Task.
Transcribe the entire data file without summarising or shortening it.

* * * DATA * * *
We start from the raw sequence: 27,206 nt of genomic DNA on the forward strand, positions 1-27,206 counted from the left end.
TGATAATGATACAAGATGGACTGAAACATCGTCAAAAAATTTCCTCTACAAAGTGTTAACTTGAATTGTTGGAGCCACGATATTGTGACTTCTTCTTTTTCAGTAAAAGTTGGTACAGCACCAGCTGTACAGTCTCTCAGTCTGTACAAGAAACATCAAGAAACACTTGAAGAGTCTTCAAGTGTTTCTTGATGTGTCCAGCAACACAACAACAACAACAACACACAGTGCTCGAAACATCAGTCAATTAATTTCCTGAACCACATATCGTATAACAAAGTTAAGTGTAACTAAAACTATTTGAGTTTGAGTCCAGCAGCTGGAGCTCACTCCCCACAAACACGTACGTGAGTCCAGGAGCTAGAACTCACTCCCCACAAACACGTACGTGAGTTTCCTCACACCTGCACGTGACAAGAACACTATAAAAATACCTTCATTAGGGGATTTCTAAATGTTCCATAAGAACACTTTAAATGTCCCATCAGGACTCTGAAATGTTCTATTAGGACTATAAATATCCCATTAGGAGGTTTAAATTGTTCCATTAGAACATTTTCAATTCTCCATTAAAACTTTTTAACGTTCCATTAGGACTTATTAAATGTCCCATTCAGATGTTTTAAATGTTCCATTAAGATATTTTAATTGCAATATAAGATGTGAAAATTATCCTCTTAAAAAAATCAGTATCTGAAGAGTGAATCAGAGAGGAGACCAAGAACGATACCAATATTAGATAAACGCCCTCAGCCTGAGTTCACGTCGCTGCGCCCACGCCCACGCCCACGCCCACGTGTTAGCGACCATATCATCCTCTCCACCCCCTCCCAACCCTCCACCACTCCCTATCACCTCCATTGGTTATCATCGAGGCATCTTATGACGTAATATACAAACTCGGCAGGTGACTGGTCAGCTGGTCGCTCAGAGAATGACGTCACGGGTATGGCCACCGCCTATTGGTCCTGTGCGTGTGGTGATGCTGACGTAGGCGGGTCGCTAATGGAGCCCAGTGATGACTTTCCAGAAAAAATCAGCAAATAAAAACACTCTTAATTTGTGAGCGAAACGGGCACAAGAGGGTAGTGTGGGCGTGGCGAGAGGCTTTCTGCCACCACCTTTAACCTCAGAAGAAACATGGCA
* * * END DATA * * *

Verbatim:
We start from the raw sequence: 27,206 nt of genomic DNA on the forward strand, positions 1-27,206 counted from the left end.
TGATAATGATACAAGATGGACTGAAACATCGTCAAAAAATTTCCTCTACAAAGTGTTAACTTGAATTGTTGGAGCCACGATATTGTGACTTCTTCTTTTTCAGTAAAAGTTGGTACAGCACCAGCTGTACAGTCTCTCAGTCTGTACAAGAAACATCAAGAAACACTTGAAGAGTCTTCAAGTGTTTCTTGATGTGTCCAGCAACACAACAACAACAACAACACACAGTGCTCGAAACATCAGTCAATTAATTTCCTGAACCACATATCGTATAACAAAGTTAAGTGTAACTAAAACTATTTGAGTTTGAGTCCAGCAGCTGGAGCTCACTCCCCACAAACACGTACGTGAGTCCAGGAGCTAGAACTCACTCCCCACAAACACGTACGTGAGTTTCCTCACACCTGCACGTGACAAGAACACTATAAAAATACCTTCATTAGGGGATTTCTAAATGTTCCATAAGAACACTTTAAATGTCCCATCAGGACTCTGAAATGTTCTATTAGGACTATAAATATCCCATTAGGAGGTTTAAATTGTTCCATTAGAACATTTTCAATTCTCCATTAAAACTTTTTAACGTTCCATTAGGACTTATTAAATGTCCCATTCAGATGTTTTAAATGTTCCATTAAGATATTTTAATTGCAATATAAGATGTGAAAATTATCCTCTTAAAAAAATCAGTATCTGAAGAGTGAATCAGAGAGGAGACCAAGAACGATACCAATATTAGATAAACGCCCTCAGCCTGAGTTCACGTCGCTGCGCCCACGCCCACGCCCACGCCCACGTGTTAGCGACCATATCATCCTCTCCACCCCCTCCCAACCCTCCACCACTCCCTATCACCTCCATTGGTTATCATCGAGGCATCTTATGACGTAATATACAAACTCGGCAGGTGACTGGTCAGCTGGTCGCTCAGAGAATGACGTCACGGGTATGGCCACCGCCTATTGGTCCTGTGCGTGTGGTGATGCTGACGTAGGCGGGTCGCTAATGGAGCCCAGTGATGACTTTCCAGAAAAAATCAGCAAATAAAAACACTCTTAATTTGTGAGCGAAACGGGCACAAGAGGGTAGTGTGGGCGTGGCGAGAGGCTTTCTGCCACCACCTTTAACCTCAGAAGAAACATGGCA